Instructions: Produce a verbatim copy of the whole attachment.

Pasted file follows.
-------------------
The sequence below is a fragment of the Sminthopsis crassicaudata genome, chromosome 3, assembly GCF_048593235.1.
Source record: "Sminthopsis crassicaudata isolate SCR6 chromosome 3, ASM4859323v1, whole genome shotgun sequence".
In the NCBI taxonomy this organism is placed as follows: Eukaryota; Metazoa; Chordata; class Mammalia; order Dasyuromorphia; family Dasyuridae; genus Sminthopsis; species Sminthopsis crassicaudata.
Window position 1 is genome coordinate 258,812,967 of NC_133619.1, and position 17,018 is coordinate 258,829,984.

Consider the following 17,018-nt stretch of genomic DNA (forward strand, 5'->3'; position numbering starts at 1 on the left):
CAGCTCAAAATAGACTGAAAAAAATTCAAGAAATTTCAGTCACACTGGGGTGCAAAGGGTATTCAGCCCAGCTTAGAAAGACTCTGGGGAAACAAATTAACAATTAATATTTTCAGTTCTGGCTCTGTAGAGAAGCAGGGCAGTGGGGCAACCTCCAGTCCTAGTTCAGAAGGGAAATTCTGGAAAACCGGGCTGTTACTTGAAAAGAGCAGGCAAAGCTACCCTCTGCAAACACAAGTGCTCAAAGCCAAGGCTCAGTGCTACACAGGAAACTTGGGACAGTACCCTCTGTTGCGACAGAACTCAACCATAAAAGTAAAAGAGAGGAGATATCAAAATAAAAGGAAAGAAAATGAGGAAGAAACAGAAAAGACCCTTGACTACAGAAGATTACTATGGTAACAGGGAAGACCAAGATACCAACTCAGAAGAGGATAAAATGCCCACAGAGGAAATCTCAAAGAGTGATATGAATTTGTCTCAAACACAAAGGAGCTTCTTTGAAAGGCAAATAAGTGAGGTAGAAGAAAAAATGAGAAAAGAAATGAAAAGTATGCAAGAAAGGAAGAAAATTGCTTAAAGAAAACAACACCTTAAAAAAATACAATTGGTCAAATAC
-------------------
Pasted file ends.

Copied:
The sequence below is a fragment of the Sminthopsis crassicaudata genome, chromosome 3, assembly GCF_048593235.1.
Source record: "Sminthopsis crassicaudata isolate SCR6 chromosome 3, ASM4859323v1, whole genome shotgun sequence".
In the NCBI taxonomy this organism is placed as follows: Eukaryota; Metazoa; Chordata; class Mammalia; order Dasyuromorphia; family Dasyuridae; genus Sminthopsis; species Sminthopsis crassicaudata.
Window position 1 is genome coordinate 258,812,967 of NC_133619.1, and position 17,018 is coordinate 258,829,984.

Consider the following 17,018-nt stretch of genomic DNA (forward strand, 5'->3'; position numbering starts at 1 on the left):
CAGCTCAAAATAGACTGAAAAAAATTCAAGAAATTTCAGTCACACTGGGGTGCAAAGGGTATTCAGCCCAGCTTAGAAAGACTCTGGGGAAACAAATTAACAATTAATATTTTCAGTTCTGGCTCTGTAGAGAAGCAGGGCAGTGGGGCAACCTCCAGTCCTAGTTCAGAAGGGAAATTCTGGAAAACCGGGCTGTTACTTGAAAAGAGCAGGCAAAGCTACCCTCTGCAAACACAAGTGCTCAAAGCCAAGGCTCAGTGCTACACAGGAAACTTGGGACAGTACCCTCTGTTGCGACAGAACTCAACCATAAAAGTAAAAGAGAGGAGATATCAAAATAAAAGGAAAGAAAATGAGGAAGAAACAGAAAAGACCCTTGACTACAGAAGATTACTATGGTAACAGGGAAGACCAAGATACCAACTCAGAAGAGGATAAAATGCCCACAGAGGAAATCTCAAAGAGTGATATGAATTTGTCTCAAACACAAAGGAGCTTCTTTGAAAGGCAAATAAGTGAGGTAGAAGAAAAAATGAGAAAAGAAATGAAAAGTATGCAAGAAAGGAAGAAAATTGCTTAAAGAAAACAACACCTTAAAAAAATACAATTGGTCAAATAC